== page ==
The news that a COVID-19 vaccine could well be available by the start of 2021 sent the stock markets of the world shooting up to new record levels. However, the rally was quickly tempered by the rocketing rise in COVID-19 infections as the northern hemisphere enters its winter. The rise is most heavily exhibited in the US and most parts of Europe. The death rate from these new infections may be lower than in the first wave last March-April, but hospitalisations are reaching new peaks in the US and parts of Europe.
This is serious for health outcomes because hospital capacity was already low in many countries, after privatisations, public sector spending cuts and outsourcing of health services conducted by most advanced capitalist governments over the last 30 years before the pandemic. India is at the bottom of the pile for hospital beds per 1000 inhabitants, not surprisingly, but note that, among ‘developed economies’, Sweden, the UK, Canada, New Zealand and Denmark are also near the bottom, with the US not much better.
That explains why these countries had to resort to lengthy and severe ‘lockdowns’ in the first wave to cope. New Zealand and Denmark did so with relative success, but the US, the UK and Sweden did not in the first wave, with a relative failure in keeping deaths down. The countries with relatively low death rates from the first COVID wave were also ones with plenty of hospital bed capacity – Japan, Korea and Germany.
In this new ‘winter wave’, health systems are better prepared and resourced but even so, patient numbers are rising fast. And now many hospital staff have been infected and forced to self-isolate, reducing the ability of health systems to cope with the winter wave of COVID-19. This is forcing many governments in Europe and states in the US to resume new lockdowns of varying severity. At the same time, people are voting with their feet and millions are staying at home, not travelling, or shopping and working on-line, and not going to cafes, restaurants, etc. This combination of lockdowns and self-isolation has stopped the nascent recovery in economic activity that began in the summer. Economic activity, as measured by mobility and spending trends, is dropping back in the major economies of the northern hemisphere.
Covid is likely to get worse before it gets better. Daily infection rates, hospitalisation and positive testing all point in this direction. The R0 (infection) rate remains well above 1.5 globally and closer to 2.0 in the US and Europe. The vaccination story provides no palliative for this in the next six months.
The hopes of further economic recovery in the last quarter of this year and next are being dashed. The European Commission has lowered its Eurozone 2021 GDP forecast to +4.2% from +6.1%. The Commission cut the GDP forecast because of the new wave in COVID-19 and the return of lockdowns. “Going forward, remaining idle capacity in capital-intensive sectors, lower profitability and elevated uncertainty are expected to weigh on investment intentions.” The Commission goes on: “The low growth momentum expected implies an annual output level in 2022 that is slightly below that of 2019 for both the euro area and the EU and thus well below the pre-pandemic growth trend, such as the one derived from the autumn 2019 forecast.” So no V-shaped recovery for Europe as the pandemic wave rises.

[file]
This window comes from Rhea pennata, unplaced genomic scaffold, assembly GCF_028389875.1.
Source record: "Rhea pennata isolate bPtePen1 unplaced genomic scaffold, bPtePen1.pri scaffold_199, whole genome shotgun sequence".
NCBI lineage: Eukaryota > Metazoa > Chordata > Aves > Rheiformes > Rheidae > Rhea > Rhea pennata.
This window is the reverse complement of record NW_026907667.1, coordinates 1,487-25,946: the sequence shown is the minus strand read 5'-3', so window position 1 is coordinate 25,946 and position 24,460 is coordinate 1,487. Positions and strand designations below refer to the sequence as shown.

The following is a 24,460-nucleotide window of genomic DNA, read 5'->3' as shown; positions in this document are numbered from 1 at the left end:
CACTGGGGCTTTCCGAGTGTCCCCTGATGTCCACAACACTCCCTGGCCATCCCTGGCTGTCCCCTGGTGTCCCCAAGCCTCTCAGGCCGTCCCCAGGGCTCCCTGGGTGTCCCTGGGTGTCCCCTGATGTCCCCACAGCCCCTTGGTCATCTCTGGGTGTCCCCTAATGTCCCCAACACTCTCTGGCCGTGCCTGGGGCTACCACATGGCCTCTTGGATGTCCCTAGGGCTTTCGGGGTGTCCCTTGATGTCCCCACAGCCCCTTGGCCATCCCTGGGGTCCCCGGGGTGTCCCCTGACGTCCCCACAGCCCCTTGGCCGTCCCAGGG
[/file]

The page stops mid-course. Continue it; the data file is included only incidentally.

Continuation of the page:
It’s a similar message for the US. Oxford Economics reckons that the ‘recovery’ is plateauing and even with a vaccine, there is no prospect of the US economy returning to its pre-virus GDP path (weak as that was) for the foreseeable future!
And that is even taking into account any future policy measures by the new Biden administration to ‘stimulate’ the economy through more government spending. As it is, even the palliative emergency spending package being disputed between the Republican Senate and Democratic House seems locked into paralysis going into 2021.
The stalled ‘recovery’, such as it was, is going to leave permanent scars on the ‘labour market’ (ie people’s livelihoods). The latest US jobs figures for October suggest that the return to work for millions has begun to fade. By last April, 22m Americans had lost their jobs or been laid off. So far, less than half of them have returned to those jobs.
The rest remain on unemployment benefit and/or emergency assistance.
The number of unemployed actually understates the problem as millions of individuals have left the labour force. Many rejoined over the summer, but the total potential labour force is still more than four million workers smaller than it was prior to the crisis, and it contracted in September, a disturbing stall in momentum.
The number of individuals who say they are on permanent layoff has also grown considerably, from 1.5 million in March to 3.8 million in September. This rise in permanent layoffs is unusually swift. In the first six months of the Great Recession, the number of permanent layoffs grew just half a million. Furthermore, research suggests people overestimate the likelihood of re-employment and each month they are out of work reduces the chances their layoff is in fact ‘temporary’. As time passes, improvements in the labour market will become harder.
One factor that has kept some afloat while being laid off has been the relative rise in real household incomes in the couple of years before the pandemic hit in 2020. According to the US Census Bureau, US median household real incomes rose 6.8% between 2018 and 2019. This rise can be disputed as it is based on inadequate surveys. Also, the rise only meant that households had clawed back their living standards after deep losses following the Great Recession ten years ago. In 2019 the unemployment rate was at a record low, while inflation had also fallen to near historic lows. As a result, households had two or even three earners, maybe at low wage rates, but combined, that improved the household income levels.